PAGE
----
Today's article is written by Pete Egoscue
If you’re a client at any of our clinics or over Skype, by now you have probably used the Egoscue Tower for Supine Groin in any of its many forms. If you haven’t yet, you’re probably not far away. Supine Groin is an essential component to reestablishing a balanced and symmetrical body, but it might not be obvious what exactly that Egoscue Tower is accomplishing, especially since we’re lying on our backs throughout the exercise, not “feeling much” happen and ostensibly not really moving that much. But looks are deceiving, and the fact is the load-bearing joints and hundreds of muscles are being affected during Supine Groin.
Because we’re a movement organism, it’s logical to assume that whenever we’re in a static position, we’re passive. We tend to think of sleep as the ultimate in stasis, but the truth is that when we are sleeping, we are far from passive, and we’re definitely not lying still. It’s certainly true that the heart rate slows down during sleep as does the rate of respiration, but the mind is still intensely active (dreams anyone?), and there are times when the eyes move more rapidly during sleep than at any point during wakefulness (REM).
But that’s not all. When we sleep, there is also an emotional and psychological clearing, a reordering and centering that takes place in our brains and beings that is a tremendously active metabolic process in terms of energy exchange. That old cliché about needing to sleep on a tough decision—it’s a cliché because the practice works. A little time often brings clarity, especially time spent in slumber. And because I’m an Oklahoma boy at heart, I can’t help tossing out this additional example: Fields are much more fertile after they’ve lain fallow for at least a year.
Similarly, when we lie on our backs apparently not doing much of anything during Supine Groin, we are actually engaged in a dynamic resting, recouping, re-energizing and reorganizing of our bodies.
Most of us experience pain because our postural integrity has been compromised—our symmetry is off, our balance is askew, and our full range of motion has been lessened, sometimes to a staggering degree. When that happens, our load-bearing joints (shoulders, hips, knees, and ankles) aren’t having the conversations with each other that they used to. For example, a knee that sits aligned directly over an ankle can speak easily with that ankle, but a knee positioned inside of the ankle, or out in front—it’s having a very different and strained conversation and sometimes isn’t able to break through at all.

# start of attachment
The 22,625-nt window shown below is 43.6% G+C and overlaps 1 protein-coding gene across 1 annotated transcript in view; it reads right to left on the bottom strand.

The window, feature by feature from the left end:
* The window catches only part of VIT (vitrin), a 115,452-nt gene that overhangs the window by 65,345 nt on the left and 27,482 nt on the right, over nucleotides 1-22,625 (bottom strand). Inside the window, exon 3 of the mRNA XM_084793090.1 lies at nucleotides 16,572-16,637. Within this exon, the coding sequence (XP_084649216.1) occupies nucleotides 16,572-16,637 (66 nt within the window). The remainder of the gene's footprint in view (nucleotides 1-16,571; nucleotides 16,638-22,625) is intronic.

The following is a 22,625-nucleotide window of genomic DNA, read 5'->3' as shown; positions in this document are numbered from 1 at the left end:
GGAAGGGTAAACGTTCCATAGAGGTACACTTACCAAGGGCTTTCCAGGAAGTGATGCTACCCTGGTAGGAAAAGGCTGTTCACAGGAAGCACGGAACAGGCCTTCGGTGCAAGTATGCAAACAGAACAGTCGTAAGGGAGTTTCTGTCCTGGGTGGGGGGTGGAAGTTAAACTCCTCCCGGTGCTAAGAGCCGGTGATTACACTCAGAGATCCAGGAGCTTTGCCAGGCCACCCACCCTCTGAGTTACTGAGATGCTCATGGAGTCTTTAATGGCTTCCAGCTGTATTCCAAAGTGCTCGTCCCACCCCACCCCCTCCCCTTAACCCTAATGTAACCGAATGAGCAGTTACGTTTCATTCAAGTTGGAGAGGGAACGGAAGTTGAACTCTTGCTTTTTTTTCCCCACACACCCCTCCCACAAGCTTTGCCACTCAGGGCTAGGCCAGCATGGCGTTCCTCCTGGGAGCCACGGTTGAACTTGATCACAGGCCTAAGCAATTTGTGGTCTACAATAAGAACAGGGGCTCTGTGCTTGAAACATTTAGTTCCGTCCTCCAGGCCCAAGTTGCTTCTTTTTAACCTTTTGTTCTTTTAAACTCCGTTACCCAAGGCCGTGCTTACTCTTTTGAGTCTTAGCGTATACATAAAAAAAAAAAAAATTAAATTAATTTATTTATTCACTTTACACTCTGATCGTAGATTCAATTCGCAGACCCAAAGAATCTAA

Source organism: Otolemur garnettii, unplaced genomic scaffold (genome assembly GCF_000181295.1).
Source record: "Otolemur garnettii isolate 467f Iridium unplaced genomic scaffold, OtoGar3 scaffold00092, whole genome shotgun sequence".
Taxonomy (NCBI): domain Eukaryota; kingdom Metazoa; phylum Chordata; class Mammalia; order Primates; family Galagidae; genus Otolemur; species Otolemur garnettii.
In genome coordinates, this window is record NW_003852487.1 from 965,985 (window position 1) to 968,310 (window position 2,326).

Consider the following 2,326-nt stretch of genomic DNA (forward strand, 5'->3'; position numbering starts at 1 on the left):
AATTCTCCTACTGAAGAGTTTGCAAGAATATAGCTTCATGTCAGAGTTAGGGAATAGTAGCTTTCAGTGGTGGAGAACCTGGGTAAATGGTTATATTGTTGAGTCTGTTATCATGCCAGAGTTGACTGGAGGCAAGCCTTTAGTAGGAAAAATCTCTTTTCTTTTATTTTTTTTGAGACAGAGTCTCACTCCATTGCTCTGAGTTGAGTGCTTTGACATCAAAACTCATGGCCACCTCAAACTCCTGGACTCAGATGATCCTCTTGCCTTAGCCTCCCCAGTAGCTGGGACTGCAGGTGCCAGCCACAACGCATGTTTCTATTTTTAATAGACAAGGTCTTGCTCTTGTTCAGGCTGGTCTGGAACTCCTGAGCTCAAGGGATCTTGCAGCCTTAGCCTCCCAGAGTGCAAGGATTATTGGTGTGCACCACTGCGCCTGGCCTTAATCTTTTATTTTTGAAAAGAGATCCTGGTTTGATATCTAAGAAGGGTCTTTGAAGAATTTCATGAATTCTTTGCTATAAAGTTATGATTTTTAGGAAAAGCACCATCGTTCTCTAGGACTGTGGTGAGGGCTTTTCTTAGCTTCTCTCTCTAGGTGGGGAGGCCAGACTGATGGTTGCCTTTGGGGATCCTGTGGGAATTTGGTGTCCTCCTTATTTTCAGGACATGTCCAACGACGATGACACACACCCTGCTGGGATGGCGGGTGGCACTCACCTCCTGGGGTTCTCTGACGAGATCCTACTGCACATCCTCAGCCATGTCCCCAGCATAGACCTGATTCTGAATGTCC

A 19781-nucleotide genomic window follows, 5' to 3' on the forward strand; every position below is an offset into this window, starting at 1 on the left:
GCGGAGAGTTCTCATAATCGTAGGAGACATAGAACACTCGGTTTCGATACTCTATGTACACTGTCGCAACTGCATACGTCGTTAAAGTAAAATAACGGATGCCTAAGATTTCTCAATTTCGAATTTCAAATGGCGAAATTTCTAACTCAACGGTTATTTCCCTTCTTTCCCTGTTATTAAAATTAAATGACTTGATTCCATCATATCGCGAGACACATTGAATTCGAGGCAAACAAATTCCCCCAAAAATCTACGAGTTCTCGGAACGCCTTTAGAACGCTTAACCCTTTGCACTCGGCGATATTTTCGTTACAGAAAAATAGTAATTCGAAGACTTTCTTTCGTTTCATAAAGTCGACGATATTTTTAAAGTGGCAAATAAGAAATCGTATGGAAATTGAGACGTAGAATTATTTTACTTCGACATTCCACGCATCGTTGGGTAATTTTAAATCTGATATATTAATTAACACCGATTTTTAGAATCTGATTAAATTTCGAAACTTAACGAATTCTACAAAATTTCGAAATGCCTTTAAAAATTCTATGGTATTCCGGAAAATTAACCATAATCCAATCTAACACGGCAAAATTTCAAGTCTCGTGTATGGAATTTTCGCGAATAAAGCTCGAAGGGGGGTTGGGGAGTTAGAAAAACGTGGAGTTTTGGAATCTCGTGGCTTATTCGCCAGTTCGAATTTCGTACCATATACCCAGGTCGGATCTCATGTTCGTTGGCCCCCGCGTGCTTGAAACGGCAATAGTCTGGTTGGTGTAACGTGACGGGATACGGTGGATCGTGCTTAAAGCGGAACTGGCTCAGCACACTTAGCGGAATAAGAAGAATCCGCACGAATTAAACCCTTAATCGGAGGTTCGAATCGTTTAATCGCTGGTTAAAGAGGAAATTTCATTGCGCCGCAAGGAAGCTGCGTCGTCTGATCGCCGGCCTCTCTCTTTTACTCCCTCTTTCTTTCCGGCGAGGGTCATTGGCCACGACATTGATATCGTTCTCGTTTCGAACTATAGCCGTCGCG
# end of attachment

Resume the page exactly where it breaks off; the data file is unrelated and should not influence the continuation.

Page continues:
Our body, however, is smarter than we tend to give it credit. Our joints know when they’re out of alignment with each other, so the body makes corrections to compensate. Our body has what’s called muscle memory. Muscles know how they’re supposed to function (as do joints), and when we’re in pain, those muscles and joints are trying to tell us that they, and subsequently we, are not functioning properly. When that’s the case, lines of communication between the joints have been cut off, and Supine Groin is a fantastic way to get that conversation going again.
In other words, when we’re compromised, we walk in such a way that our joints don’t communicate properly. Supine Groin gets those joints and muscles communicating properly in a fashion that mimics our normal walk, broken down by the moment and held in position for an extended period of time. And when the joints are communicating again, they and the muscles are restored to balance, and the body is restored to symmetry.
Supine Groin keeps straight the foot of the extended leg so that it cannot point in or out, subsequently aligning the ankle joint with the knee joint, and this causes the body to understand (or remember) the vertical load of the way the joints are supposed to be.
On the straight leg, Supine Groin is restoring balance in the extension mode of our walking while on the bent knee it is reestablishing balance in mid-stance mode, or flexion mode. In effect, the body is standing on one leg while in the Tower, frozen in proper mid-stride, and when completed, the muscle components for straightening, rotating and bending have reorganized themselves to a balanced position, thus compelling the joints to be vertically stable and aligned.
We respond to stimulus. For our bodies to change, we have to change our stimulus. Supine Groin does that, and it does so with extreme efficiency; given the torrid pace of our modern world, the ability to correct our bodies so thoroughly in less than an hour is no small matter.
So don’t let others be fooled. If you’re lying in supine groin, you are not lying there doing nothing. Your body is very rigorously calling upon its muscles to work those joints back to where they belong.
And your body is incredibly grateful for it.
If you want to hear more about the Egoscue Tower, watch this video by Brian Bradley: